On a dangerously cold morning like Wednesday in Kansas City, it’s hard to imagine that the year that ended just a week ago has officially been dubbed the hottest year on record.
The ranking comes from the Japan Meteorological Agency, the first of four major global temperature record-keepers to release statistics on 2014, the Scientific American website reports. Human activity, including burning fossil fuels, has contributed to the warming of the planet. The average temperature of the Earth has continued its upward climb since 1891.
The website reports that the top 10 hottest years have been since 1998. The average temperature in 2014 was 1.1 degree Fahrenheit above the 20th century average, the Japan Meteorological Agency data show. That puts it about 0.1 degree Fahrenheit above 1998, the previous record high year.
“One big difference between 2014 and 1998 is that the latter was on the tail end of a super El Niño, which has the tendency to spike temperatures. In comparison, 2014 was the year of the almost El Niño.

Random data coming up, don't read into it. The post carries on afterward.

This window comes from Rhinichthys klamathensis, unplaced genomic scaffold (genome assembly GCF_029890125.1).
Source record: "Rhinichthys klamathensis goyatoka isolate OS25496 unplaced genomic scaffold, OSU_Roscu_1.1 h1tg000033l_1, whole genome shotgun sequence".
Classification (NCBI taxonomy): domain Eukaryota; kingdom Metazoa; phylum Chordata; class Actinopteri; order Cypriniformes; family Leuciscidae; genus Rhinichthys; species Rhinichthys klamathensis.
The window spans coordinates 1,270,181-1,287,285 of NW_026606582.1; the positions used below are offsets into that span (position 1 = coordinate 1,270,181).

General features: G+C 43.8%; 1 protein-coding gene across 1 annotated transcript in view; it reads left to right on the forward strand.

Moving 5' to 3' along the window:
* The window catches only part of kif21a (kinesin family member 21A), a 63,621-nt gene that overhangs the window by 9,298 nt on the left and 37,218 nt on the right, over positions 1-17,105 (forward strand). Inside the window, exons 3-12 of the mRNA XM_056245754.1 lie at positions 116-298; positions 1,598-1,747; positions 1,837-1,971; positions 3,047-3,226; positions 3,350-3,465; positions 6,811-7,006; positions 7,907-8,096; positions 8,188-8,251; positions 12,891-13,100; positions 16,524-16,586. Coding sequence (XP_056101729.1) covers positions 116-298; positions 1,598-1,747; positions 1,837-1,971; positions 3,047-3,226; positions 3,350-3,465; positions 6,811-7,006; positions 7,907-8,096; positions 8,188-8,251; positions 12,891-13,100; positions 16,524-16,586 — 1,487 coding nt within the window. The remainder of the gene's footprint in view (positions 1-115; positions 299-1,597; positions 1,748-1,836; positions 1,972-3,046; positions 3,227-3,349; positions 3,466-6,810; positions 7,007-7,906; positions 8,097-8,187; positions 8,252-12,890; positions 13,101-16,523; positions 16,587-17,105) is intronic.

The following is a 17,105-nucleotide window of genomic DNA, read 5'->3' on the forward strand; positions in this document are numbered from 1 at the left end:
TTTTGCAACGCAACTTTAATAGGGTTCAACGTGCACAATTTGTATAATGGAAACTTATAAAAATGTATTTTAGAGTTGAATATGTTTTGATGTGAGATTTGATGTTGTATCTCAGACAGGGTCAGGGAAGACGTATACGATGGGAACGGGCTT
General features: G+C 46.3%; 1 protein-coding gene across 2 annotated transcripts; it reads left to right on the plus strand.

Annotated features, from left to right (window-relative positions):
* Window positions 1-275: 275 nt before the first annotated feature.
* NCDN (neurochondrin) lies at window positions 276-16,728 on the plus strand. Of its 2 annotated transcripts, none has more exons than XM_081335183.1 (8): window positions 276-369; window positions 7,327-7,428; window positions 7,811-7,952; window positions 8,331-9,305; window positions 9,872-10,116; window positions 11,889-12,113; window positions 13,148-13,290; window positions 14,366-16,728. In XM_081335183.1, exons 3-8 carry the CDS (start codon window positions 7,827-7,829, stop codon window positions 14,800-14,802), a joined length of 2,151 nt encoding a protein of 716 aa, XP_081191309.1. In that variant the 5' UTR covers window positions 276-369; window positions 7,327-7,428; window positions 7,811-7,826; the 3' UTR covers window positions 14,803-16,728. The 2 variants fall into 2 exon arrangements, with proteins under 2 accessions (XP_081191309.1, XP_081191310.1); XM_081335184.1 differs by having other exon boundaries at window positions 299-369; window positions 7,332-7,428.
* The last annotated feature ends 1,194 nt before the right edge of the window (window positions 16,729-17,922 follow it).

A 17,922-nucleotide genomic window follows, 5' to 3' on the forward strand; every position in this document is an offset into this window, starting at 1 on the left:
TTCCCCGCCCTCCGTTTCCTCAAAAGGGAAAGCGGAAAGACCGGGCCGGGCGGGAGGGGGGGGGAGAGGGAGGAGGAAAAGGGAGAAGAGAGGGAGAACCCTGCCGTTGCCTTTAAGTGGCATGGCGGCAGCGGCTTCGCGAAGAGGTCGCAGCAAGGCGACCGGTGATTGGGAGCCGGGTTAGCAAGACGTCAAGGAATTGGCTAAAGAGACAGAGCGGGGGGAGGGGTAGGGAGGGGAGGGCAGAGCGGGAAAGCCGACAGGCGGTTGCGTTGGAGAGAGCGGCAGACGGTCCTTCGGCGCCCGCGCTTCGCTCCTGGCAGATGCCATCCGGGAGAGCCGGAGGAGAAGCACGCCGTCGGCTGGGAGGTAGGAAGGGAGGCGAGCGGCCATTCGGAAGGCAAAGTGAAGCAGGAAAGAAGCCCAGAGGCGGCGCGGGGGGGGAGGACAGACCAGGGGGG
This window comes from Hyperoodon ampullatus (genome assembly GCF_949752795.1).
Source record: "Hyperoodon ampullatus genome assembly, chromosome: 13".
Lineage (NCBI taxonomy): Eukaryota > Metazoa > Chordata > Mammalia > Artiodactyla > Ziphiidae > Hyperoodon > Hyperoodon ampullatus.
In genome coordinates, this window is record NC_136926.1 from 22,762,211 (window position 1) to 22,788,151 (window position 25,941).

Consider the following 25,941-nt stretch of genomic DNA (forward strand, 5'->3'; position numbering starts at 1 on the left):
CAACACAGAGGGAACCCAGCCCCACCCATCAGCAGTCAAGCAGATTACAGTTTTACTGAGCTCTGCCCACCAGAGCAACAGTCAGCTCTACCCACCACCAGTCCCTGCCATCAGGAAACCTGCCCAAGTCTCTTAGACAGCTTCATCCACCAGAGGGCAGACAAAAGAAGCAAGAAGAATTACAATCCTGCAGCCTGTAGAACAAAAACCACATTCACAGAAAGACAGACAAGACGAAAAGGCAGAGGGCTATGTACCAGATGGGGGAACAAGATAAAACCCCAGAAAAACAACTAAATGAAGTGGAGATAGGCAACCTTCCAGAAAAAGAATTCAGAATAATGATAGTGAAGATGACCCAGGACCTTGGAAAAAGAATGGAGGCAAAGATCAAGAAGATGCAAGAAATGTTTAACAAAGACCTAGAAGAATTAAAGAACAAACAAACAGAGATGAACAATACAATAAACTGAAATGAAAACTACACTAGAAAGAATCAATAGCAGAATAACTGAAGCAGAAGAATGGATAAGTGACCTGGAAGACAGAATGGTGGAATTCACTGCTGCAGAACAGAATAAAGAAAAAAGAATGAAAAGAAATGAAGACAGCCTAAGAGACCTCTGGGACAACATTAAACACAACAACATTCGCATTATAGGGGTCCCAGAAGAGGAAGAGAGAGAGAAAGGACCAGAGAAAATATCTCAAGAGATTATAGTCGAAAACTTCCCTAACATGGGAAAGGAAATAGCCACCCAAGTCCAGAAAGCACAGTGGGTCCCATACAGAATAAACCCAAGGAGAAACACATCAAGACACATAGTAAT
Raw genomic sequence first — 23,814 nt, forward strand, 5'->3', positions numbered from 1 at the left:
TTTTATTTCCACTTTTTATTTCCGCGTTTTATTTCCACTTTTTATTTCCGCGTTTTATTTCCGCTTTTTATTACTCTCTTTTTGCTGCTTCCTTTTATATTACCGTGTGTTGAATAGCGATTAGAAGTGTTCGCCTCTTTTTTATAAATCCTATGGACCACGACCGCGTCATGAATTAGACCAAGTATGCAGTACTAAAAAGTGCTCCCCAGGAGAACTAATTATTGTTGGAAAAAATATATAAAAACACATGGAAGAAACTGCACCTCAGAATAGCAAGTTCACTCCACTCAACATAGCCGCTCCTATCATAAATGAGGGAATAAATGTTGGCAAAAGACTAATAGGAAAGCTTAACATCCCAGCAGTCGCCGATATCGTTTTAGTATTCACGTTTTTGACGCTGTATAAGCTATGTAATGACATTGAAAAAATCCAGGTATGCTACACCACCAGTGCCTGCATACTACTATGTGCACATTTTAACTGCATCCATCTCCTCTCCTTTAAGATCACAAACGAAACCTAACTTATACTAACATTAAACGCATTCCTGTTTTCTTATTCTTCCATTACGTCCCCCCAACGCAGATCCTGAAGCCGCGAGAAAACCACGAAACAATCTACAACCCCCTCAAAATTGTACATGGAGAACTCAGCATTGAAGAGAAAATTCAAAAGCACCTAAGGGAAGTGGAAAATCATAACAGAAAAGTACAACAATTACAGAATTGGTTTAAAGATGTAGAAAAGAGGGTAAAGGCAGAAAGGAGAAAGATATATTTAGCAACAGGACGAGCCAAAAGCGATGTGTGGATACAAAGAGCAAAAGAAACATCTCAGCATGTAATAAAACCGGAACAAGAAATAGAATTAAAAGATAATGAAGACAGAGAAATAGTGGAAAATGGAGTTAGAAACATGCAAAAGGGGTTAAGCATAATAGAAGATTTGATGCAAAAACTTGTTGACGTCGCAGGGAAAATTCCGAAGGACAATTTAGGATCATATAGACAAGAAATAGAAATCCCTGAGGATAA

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“Instead, record warmth in other parts of the Pacific as well as the hottest year on record in Europe were some of the main drivers in fueling the heat. Joe Romm of Climate Progress also notes that heat in Australia early in the year and California’s hottest year further contributed to the heat.”
Think about that, the continued melting of glaciers and Arctic ice, the rising sea levels swamping beaches, extreme droughts, more forest fires and severe weather as the cutting wind from the north rips through Kansas City and the temperature on Wednesday drops to zero and below.
It just doesn’t seem real.